AFSIC annual conference 2017

The 5th financial investment services conference shows up in London on the 3rd May of 2017.

AFSIC has shown continued strong annual growth in delegate numbers with 500 delegates expected to attend in 2017, and welcomed over 100 speakers in solo and moderated panel sessions in 2016.

With companies from over 30 African countries expected to attend in 2017 this is your chance to develop and nurture a robust, extremely high quality network of friends, colleagues, investors and business contacts across the continent in preparation for Africa’s continued emergence as the most exciting investment destination in the world.

A preliminary Agenda for AFSIC 2017 is now available in pdf by clicking on the link below:



Nigeria Reclaims Africa’s Top Oil Producer Spot

Chineme Okafor in Abuja

Nigeria may have reclaimed its position as Africa’s top oil producer which it lost to fellow African oil producer, Angola earlier in March 2016.

According to the December 2016 Monthly Oil Market Report (MOMR) of the Organisation of Petroleum Exporting Countries (OPEC), crude oil production from Nigeria rose slightly above that of Angola even before the January 2017 planned production cut agreed by OPEC and non-OPEC producers.
Angola would be expected to cut about 78,000 barrels per day (bd) of its production in the agreement which was sealed in late 2016.

But secondary sources in the MOMR indicated that in November, Nigeria and Angola produced 1.692 million barrels (mb) of oil apiece. Similarly, information from primary sources in the MOMR stated that Nigeria produced 1.782mb of oil as against Angola’s 1.688mb to show its takeover of Angola by about 94,000bd.

“According to secondary sources, OPEC crude oil production in November increased by 151tb/d compared to the previous month to average 33.87mb/d. Crude oil output increased the most in Angola, Nigeria and Libya, while production in Kuwait and Saudi Arabia showed the largest decline.
“A new OPEC-14 production target of 32.5mb/d as per 1 January 2017 represents a reduction of around 1.2mb/d from October production levels,” said OPEC’s December MOMR.

Earlier in the year when Nigeria lost its position as Africa’s largest producer, its output fell to about 1.677mb, as against Angola’s 1.782mb then.

The development was made possible by repeated attacks on Nigerian oil infrastructure by militants in the Niger Delta. This dragged the country’s daily oil production down by about 700,000bd as reported by the Nigerian National Petroleum Corporation (NNPC) in July, and further confirmed by the Minister of State for Petroleum Resources, Dr. Ibe Kachikwu.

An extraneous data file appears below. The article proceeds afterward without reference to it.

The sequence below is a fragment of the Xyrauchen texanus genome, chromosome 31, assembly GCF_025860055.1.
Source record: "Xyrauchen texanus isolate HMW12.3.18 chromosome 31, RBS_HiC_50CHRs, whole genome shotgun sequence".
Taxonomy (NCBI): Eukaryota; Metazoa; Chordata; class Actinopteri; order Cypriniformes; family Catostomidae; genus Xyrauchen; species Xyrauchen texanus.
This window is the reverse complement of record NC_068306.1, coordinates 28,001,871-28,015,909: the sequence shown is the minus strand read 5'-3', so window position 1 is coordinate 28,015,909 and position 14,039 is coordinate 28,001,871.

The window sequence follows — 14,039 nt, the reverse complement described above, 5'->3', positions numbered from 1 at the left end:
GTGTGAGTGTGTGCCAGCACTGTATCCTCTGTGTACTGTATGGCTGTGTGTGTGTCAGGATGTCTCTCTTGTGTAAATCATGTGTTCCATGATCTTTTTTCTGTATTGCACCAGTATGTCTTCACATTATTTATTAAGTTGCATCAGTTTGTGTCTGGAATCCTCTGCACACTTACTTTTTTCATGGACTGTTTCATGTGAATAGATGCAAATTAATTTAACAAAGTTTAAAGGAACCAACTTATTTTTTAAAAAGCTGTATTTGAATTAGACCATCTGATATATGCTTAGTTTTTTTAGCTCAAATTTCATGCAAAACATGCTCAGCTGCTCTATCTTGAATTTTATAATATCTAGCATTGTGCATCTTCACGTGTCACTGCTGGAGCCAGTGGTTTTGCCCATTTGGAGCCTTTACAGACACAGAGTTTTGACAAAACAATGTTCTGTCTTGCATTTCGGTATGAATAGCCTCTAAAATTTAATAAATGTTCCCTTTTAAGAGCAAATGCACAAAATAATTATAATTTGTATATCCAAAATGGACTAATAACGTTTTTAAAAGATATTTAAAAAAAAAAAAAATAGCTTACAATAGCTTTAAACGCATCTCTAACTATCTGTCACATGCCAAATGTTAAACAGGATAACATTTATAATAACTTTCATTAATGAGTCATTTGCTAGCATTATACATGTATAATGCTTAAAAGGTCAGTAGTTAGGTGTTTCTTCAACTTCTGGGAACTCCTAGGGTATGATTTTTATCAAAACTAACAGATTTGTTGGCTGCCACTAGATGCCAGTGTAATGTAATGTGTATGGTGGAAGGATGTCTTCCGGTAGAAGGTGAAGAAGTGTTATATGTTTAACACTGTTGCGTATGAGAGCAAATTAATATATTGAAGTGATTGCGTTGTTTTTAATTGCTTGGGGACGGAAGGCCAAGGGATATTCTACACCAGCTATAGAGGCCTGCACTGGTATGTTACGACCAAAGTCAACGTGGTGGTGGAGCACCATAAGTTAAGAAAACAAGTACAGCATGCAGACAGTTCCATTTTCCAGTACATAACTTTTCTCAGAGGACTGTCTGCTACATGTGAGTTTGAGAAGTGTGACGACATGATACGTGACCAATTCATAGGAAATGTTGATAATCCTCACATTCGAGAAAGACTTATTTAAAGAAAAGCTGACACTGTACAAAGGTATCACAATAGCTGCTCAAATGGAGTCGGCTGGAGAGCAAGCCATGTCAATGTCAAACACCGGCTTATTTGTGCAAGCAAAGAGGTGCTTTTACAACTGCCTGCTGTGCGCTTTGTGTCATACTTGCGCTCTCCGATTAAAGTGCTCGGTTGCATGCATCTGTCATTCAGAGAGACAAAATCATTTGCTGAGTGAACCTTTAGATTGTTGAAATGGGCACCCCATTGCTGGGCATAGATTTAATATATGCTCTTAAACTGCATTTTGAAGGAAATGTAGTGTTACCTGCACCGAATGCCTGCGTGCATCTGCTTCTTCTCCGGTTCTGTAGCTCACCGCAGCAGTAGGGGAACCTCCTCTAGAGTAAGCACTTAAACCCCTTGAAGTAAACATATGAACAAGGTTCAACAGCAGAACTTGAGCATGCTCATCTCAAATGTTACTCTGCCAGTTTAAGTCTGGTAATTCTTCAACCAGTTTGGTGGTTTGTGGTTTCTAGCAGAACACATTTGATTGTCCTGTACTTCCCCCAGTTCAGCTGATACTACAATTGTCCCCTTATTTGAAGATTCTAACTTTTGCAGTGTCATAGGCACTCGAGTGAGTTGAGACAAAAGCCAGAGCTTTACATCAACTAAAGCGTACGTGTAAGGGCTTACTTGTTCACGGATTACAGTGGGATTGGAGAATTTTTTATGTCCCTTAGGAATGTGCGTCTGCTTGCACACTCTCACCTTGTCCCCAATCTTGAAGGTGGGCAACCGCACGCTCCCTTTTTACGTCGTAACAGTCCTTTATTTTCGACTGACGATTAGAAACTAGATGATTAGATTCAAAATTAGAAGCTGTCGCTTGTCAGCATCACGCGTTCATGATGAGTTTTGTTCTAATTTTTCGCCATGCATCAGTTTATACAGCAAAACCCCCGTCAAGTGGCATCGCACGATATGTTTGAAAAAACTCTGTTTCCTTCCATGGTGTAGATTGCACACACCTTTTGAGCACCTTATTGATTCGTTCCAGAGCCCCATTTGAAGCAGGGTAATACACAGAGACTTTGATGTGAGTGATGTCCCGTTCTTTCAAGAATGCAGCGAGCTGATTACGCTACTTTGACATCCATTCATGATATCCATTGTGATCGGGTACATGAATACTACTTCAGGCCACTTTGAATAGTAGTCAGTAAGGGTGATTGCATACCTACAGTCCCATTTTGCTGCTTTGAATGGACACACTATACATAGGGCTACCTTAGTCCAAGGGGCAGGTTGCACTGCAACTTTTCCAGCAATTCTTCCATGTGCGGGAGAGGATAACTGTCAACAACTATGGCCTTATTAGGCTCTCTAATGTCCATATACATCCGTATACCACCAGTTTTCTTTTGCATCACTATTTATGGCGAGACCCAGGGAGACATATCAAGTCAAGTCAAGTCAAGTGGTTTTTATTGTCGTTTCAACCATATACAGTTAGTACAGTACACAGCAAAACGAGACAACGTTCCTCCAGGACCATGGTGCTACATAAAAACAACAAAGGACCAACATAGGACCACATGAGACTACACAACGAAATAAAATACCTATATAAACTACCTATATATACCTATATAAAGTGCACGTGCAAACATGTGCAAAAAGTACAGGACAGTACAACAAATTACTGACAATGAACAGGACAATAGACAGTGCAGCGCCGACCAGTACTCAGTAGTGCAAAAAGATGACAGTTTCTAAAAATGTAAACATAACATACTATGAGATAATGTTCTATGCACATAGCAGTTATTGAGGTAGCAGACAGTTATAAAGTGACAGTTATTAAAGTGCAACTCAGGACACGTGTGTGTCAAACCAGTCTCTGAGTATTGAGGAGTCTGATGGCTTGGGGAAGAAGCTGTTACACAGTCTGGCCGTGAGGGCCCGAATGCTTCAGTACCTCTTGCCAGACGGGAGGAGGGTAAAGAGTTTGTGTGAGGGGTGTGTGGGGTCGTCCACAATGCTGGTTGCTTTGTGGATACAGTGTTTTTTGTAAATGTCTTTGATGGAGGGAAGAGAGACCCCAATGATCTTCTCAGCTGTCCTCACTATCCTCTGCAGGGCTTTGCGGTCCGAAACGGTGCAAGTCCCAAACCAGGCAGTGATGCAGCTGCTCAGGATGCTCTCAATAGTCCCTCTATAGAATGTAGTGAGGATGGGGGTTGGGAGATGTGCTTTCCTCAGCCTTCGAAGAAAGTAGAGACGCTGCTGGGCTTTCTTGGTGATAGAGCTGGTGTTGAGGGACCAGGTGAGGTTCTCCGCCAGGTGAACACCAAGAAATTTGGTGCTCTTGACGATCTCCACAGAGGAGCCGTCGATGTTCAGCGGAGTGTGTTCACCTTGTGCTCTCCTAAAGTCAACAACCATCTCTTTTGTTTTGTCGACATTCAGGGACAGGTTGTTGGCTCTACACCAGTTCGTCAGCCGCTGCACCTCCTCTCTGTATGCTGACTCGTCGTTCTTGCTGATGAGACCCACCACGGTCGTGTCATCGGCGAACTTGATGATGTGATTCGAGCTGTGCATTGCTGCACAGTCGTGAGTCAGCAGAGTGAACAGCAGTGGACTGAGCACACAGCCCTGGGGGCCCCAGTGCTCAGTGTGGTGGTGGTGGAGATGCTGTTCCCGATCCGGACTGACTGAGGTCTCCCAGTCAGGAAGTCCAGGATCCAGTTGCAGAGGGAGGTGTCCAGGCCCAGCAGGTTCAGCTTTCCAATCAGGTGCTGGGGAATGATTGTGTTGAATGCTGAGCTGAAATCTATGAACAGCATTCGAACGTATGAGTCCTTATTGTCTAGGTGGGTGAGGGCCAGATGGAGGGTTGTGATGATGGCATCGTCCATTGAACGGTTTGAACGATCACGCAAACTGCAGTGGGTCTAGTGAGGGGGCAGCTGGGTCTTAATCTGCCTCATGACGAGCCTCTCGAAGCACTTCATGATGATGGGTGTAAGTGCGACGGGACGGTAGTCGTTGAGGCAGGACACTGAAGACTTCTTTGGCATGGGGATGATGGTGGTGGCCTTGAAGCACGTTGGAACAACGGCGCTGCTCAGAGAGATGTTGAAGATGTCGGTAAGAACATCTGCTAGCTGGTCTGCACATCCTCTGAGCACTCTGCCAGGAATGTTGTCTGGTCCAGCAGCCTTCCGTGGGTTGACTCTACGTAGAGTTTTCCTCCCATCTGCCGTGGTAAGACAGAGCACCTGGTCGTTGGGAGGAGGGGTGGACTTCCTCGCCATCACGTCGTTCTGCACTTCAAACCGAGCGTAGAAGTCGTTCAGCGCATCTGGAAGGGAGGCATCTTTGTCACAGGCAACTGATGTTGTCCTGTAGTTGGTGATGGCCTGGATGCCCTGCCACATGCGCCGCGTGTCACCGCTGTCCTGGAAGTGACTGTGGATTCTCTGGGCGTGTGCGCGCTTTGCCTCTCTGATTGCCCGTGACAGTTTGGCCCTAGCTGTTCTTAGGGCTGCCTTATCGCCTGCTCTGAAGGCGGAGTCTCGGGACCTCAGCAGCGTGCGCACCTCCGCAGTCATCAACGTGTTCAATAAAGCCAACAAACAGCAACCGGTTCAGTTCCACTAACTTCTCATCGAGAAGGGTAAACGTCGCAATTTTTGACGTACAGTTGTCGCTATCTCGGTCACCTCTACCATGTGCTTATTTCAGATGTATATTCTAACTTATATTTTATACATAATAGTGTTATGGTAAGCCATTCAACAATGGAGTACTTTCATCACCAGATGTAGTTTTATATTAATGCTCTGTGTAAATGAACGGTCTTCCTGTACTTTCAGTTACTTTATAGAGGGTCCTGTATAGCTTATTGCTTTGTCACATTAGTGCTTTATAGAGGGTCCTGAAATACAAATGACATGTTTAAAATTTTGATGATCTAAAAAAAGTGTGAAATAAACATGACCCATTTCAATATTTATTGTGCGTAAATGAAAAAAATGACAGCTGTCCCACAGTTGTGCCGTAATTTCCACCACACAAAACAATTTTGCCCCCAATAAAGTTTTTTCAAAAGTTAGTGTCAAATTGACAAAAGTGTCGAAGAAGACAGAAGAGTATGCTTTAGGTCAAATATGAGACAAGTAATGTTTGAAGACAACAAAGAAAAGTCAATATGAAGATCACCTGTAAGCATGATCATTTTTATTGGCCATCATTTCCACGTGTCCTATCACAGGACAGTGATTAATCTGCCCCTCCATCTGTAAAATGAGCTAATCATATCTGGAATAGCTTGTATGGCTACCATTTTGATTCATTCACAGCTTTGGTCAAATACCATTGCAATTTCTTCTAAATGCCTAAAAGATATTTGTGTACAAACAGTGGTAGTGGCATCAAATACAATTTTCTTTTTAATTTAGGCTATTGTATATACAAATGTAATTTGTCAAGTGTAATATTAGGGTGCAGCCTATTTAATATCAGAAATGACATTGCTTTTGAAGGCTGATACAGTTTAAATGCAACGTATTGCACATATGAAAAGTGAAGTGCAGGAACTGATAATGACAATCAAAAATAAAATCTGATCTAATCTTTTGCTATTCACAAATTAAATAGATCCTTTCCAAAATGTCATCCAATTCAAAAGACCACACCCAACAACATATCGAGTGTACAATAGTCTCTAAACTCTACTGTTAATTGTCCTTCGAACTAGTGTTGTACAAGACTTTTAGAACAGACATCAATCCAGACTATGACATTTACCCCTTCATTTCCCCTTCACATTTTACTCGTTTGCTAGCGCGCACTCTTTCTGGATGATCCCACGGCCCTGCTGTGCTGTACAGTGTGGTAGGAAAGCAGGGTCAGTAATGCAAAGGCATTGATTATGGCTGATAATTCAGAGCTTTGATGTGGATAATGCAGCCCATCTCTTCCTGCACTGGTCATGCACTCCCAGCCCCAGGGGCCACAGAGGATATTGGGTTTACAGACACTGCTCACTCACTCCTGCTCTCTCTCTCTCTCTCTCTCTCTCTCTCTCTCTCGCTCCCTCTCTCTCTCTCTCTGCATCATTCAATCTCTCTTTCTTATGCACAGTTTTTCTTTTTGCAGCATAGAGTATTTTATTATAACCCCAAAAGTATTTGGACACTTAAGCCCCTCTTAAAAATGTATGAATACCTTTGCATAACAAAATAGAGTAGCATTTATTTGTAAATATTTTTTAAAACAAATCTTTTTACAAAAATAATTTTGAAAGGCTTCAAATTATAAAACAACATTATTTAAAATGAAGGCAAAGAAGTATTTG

Though Nigeria is still far from recovering to its full capacity, it has also secured a production cap exemption from the rest of OPEC and non-OPEC members on the basis of the attacks on her oil infrastructure.

The Niger Delta Avengers, which is majorly responsible for the production disruption, claimed it was fighting for socioeconomic equality in the region. Although, the group and other militants in the region agreed to a ceasefire against further attacks in September 2016, they have however indicated their intentions to resume hostilities following their claims of government’s indifference to their demands.

While a committee responsible for monitoring whether the agreed upon cuts by OPEC and non-OPEC members are being made will meet in Vienna on 21 and 22 January to hash out a way to monitor compliance with the deal, Saudi Arabia, Kuwait, Iraq and Venezuela are already honouring the commitment to cut output.

Source: Thisday, January 10th, 1017


Is the worst of Africa’s downturn really over?

Is the worst of Africa’s downturn really over?

The president of the AfDB predicted that Africa’a economies will grow by 3,7 % in 2017, but some find this forecast overoptimistic.

The African Development Bank (AfDB) believes that Africa is over the worst of the economic downturn. As a big lender to African projects, it is obviously in the Bank’s best interests to talk up the continent’s economic prospects.

Speaking to Bloomberg in late September of 2016 AfDB president Akinwumi Adesina said “We have a situation of economic headwinds but African economies are quite resilient. We have 19 countries growing at 3- 5 % and 21 countries growing over 5 %. Afica isn’t falling apart. The ‘Africa Rising Story’ isn’t over”.

The AfDB forecasts continental growth of 3,5 % this year, rising to 3,7 % in 2017 and 4,2 % in 2018. There is therefore unlikely to be a return to the 6,8 % growth of sub-Saharan Africa averaged between 2003 and 2008 but the Bank does expect GDP to outpace the population rise, giving figures that can best be described as “modes”.

Whatever the rate of continental growth, the overall figure is almost certain to be dragged down by the two biggest economies in sub-Saharan Africa, with South-Africa stagnant and Nigeria in its first recession for a quarter of a century.

The IMF certainly does not agree with these projections. In October it cut its growth forecast for sub-Saharan Africa for 2016 to 1,4 %, which would be the lowest rate this century. The IMF’s breakdown of growth rates is particularly interesting. It forecasts an average of 0,3 % this year for the resource rich countries, while those without such natural resources will grow by an average if 5,6 %.

Source: African Business, December 2016